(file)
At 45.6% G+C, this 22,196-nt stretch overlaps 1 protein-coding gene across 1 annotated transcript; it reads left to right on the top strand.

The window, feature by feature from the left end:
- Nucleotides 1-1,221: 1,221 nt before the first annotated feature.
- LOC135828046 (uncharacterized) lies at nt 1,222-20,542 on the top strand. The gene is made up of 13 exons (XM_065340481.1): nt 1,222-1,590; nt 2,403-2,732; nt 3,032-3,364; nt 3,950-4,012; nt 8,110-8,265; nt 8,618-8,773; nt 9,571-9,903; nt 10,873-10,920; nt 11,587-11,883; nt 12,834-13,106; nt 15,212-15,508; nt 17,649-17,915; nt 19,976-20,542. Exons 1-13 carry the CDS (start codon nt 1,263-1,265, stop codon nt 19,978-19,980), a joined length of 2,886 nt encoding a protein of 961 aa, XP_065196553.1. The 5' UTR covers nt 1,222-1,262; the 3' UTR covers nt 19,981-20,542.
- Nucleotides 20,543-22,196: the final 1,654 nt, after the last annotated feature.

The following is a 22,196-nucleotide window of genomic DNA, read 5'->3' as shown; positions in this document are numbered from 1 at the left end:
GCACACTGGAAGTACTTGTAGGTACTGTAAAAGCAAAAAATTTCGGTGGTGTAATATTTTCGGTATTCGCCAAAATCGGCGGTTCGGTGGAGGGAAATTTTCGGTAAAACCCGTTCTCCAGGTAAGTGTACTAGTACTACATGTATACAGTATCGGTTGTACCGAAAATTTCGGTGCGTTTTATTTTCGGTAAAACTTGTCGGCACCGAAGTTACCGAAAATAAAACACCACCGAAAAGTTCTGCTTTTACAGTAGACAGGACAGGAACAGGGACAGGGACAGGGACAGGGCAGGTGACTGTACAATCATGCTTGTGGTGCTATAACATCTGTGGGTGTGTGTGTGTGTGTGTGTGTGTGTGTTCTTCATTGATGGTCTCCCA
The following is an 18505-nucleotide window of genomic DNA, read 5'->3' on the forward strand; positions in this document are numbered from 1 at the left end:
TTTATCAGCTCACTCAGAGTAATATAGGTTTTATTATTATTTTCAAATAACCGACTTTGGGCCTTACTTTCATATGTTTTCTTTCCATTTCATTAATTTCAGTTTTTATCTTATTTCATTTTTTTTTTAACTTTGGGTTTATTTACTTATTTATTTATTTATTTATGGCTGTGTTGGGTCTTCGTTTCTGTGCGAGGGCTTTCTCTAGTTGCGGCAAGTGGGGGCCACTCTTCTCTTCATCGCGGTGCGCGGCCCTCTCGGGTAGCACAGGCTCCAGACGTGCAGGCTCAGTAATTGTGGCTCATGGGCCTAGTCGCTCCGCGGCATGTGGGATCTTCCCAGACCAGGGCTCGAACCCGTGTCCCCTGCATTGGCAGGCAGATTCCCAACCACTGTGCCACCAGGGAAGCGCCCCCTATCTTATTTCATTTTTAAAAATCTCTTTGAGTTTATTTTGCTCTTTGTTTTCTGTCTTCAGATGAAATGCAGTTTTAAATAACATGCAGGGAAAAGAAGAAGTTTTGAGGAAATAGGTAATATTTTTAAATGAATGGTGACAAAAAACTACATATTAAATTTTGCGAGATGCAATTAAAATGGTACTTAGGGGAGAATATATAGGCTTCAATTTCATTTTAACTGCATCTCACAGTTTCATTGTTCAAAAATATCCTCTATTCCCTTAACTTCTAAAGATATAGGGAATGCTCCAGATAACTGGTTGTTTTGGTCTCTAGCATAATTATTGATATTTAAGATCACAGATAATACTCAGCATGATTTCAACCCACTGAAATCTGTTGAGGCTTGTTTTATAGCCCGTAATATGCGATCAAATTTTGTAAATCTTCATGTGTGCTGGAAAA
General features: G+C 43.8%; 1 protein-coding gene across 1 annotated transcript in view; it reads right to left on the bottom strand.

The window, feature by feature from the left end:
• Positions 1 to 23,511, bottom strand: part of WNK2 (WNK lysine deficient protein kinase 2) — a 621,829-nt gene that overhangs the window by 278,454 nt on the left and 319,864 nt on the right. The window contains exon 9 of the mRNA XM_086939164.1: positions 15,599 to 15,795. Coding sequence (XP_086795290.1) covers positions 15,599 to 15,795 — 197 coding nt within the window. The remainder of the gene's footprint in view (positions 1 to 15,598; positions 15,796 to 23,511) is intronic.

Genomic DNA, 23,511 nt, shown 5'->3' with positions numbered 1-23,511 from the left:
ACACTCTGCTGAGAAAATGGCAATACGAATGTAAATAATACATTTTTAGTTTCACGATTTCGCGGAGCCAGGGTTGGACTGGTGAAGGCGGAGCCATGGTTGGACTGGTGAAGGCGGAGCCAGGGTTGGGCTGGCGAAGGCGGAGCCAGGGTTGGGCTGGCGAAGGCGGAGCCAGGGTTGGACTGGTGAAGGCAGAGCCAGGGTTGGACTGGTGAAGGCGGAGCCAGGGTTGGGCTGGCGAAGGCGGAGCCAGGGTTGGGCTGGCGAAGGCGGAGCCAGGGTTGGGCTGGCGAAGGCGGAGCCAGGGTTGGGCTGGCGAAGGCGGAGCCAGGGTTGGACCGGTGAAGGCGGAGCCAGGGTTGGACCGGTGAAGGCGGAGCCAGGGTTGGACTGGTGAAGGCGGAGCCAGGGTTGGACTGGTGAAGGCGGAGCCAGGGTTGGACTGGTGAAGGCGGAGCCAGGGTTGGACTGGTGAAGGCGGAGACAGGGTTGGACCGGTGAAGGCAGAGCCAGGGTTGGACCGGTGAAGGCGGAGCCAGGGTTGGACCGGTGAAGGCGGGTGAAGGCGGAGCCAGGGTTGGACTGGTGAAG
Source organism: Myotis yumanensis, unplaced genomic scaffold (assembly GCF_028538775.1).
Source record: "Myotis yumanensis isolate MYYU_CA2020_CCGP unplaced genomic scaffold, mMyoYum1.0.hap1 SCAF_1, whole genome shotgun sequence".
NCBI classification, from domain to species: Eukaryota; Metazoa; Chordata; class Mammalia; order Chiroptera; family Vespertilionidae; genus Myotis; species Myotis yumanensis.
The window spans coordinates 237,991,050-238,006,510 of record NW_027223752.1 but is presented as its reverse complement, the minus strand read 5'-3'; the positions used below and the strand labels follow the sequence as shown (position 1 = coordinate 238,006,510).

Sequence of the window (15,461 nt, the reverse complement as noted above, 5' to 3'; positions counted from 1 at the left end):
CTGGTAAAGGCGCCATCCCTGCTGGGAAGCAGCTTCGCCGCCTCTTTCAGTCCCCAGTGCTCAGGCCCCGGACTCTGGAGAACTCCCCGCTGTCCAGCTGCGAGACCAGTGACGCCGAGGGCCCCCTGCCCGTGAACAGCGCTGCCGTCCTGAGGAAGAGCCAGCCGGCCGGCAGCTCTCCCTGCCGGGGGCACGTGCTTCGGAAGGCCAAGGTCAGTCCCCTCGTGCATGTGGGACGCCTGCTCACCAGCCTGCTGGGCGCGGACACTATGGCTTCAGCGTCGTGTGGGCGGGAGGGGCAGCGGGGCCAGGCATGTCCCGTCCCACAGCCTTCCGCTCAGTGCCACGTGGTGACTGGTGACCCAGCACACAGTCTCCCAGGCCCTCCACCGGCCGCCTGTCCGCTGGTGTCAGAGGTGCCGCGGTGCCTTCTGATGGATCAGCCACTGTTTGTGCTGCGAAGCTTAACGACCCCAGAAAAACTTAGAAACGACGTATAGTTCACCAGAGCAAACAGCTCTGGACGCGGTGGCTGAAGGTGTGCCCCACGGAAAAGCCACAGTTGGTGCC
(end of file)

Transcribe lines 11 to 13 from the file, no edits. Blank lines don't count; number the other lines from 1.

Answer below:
The window, feature by feature from the left end:
• Positions 1 to 23,511, bottom strand: part of WNK2 (WNK lysine deficient protein kinase 2) — a 621,829-nt gene that overhangs the window by 278,454 nt on the left and 319,864 nt on the right. The window contains exon 9 of the mRNA XM_086939164.1: positions 15,599 to 15,795. Coding sequence (XP_086795290.1) covers positions 15,599 to 15,795 — 197 coding nt within the window. The remainder of the gene's footprint in view (positions 1 to 15,598; positions 15,796 to 23,511) is intronic.

Genomic DNA, 23,511 nt, shown 5'->3' with positions numbered 1-23,511 from the left: